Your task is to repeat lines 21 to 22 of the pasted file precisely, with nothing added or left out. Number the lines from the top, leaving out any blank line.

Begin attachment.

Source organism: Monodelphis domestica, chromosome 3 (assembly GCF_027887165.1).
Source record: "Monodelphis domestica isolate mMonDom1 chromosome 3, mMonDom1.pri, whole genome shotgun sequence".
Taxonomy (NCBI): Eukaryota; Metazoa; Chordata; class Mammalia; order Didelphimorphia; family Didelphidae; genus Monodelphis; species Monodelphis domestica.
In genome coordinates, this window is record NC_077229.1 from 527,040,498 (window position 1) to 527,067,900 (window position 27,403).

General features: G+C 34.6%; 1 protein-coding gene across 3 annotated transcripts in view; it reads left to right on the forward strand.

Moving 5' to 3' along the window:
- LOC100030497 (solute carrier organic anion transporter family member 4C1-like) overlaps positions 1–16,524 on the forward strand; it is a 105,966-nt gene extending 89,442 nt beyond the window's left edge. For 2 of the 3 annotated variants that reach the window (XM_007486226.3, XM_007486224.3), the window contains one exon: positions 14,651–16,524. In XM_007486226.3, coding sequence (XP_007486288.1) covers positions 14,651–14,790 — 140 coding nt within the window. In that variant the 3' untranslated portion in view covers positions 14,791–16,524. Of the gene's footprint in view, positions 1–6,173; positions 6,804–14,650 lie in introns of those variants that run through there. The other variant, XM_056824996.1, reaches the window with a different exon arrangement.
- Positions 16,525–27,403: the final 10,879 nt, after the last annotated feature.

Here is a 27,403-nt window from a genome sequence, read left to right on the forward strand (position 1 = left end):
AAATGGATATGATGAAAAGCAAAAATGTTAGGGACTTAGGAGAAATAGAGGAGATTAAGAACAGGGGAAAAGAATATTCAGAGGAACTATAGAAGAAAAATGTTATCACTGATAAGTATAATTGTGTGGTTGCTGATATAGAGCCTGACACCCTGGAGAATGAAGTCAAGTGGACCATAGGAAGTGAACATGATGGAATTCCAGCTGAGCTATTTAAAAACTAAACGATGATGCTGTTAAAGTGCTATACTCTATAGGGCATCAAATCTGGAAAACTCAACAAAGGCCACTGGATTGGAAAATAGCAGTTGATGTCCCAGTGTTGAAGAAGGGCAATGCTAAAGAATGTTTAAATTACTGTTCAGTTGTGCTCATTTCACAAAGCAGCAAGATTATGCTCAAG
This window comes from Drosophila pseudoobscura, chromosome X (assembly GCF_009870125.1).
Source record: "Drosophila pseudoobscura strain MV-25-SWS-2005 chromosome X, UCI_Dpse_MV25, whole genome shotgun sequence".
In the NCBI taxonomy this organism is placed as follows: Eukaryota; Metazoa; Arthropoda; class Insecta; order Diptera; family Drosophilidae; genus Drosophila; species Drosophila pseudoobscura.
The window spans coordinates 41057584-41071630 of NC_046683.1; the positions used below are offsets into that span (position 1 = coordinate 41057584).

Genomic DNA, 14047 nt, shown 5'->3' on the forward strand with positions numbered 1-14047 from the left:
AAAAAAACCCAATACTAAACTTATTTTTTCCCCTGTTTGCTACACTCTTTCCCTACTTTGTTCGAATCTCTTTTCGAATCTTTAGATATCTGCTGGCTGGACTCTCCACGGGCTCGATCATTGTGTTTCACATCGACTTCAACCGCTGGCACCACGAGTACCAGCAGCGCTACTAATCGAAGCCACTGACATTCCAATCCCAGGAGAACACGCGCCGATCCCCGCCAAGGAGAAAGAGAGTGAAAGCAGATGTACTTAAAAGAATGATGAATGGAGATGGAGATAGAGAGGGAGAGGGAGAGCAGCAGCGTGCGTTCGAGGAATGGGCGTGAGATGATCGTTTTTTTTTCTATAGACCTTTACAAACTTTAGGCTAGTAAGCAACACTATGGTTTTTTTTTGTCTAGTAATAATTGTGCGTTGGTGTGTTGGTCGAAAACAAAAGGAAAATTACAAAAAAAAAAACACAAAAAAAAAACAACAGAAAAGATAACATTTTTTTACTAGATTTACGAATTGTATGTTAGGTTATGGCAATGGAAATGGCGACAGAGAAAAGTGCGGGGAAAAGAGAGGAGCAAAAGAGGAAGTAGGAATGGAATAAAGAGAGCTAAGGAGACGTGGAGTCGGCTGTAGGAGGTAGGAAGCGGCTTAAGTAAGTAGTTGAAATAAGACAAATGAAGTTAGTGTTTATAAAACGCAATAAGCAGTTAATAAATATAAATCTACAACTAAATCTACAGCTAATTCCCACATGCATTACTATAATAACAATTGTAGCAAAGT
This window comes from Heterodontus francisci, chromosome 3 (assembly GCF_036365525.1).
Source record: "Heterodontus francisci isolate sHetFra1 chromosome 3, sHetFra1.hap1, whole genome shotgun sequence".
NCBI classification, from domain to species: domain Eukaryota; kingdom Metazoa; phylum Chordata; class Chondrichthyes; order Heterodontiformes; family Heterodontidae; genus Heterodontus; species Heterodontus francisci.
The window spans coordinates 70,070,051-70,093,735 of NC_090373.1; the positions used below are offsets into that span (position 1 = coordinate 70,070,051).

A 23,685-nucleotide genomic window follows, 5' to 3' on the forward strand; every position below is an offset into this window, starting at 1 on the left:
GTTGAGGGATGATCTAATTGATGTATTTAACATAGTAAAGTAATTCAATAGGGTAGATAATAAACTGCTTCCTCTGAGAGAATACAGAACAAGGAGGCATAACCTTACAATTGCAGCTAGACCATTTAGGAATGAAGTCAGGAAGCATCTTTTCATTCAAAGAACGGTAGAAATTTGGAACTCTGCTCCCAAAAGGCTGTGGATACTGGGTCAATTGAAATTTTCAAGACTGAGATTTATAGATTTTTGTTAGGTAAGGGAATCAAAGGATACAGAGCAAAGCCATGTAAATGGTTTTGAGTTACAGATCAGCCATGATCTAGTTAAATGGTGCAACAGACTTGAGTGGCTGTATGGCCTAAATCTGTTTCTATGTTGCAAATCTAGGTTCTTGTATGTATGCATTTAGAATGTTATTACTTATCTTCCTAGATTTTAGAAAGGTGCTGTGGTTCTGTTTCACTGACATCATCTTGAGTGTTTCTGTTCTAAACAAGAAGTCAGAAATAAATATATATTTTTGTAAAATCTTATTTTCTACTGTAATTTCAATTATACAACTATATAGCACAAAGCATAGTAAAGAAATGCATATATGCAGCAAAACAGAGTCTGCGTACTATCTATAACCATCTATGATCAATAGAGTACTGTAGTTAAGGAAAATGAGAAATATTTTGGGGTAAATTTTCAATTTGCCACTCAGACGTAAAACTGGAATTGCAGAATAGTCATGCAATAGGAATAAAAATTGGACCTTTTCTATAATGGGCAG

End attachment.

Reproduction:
A 23,685-nucleotide genomic window follows, 5' to 3' on the forward strand; every position below is an offset into this window, starting at 1 on the left:
GTTGAGGGATGATCTAATTGATGTATTTAACATAGTAAAGTAATTCAATAGGGTAGATAATAAACTGCTTCCTCTGAGAGAATACAGAACAAGGAGGCATAACCTTACAATTGCAGCTAGACCATTTAGGAATGAAGTCAGGAAGCATCTTTTCATTCAAAGAACGGTAGAAATTTGGAACTCTGCTCCCAAAAGGCTGTGGATACTGGGTCAATTGAAATTTTCAAGACTGAGATTTATAGATTTTTGTTAGGTAAGGGAATCAAAGGATACAGAGCAAAGCCATGTAAATGGTTTTGAGTTACAGATCAGCCATGATCTAGTTAAATGGTGCAACAGACTTGAGTGGCTGTATGGCCTAAATCTGTTTCTATGTTGCAAATCTAGGTTCTTGTATGTATGCATTTAGAATGTTATTACTTATCTTCCTAGATTTTAGAAAGGTGCTGTGGTTCTGTTTCACTGACATCATCTTGAGTGTTTCTGTTCTAAACAAGAAGTCAGAAATAAATATATATTTTTGTAAAATCTTATTTTCTACTGTAATTTCAATTATACAACTATATAGCACAAAGCATAGTAAAGAAATGCATATATGCAGCAAAACAGAGTCTGCGTACTATCTATAACCATCTATGATCAATAGAGTACTGTAGTTAAGGAAAATGAGAAATATTTTGGGGTAAATTTTCAATTTGCCACTCAGACGTAAAACTGGAATTGCAGAATAGTCATGCAATAGGAATAAAAATTGGACCTTTTCTATAATGGGCAG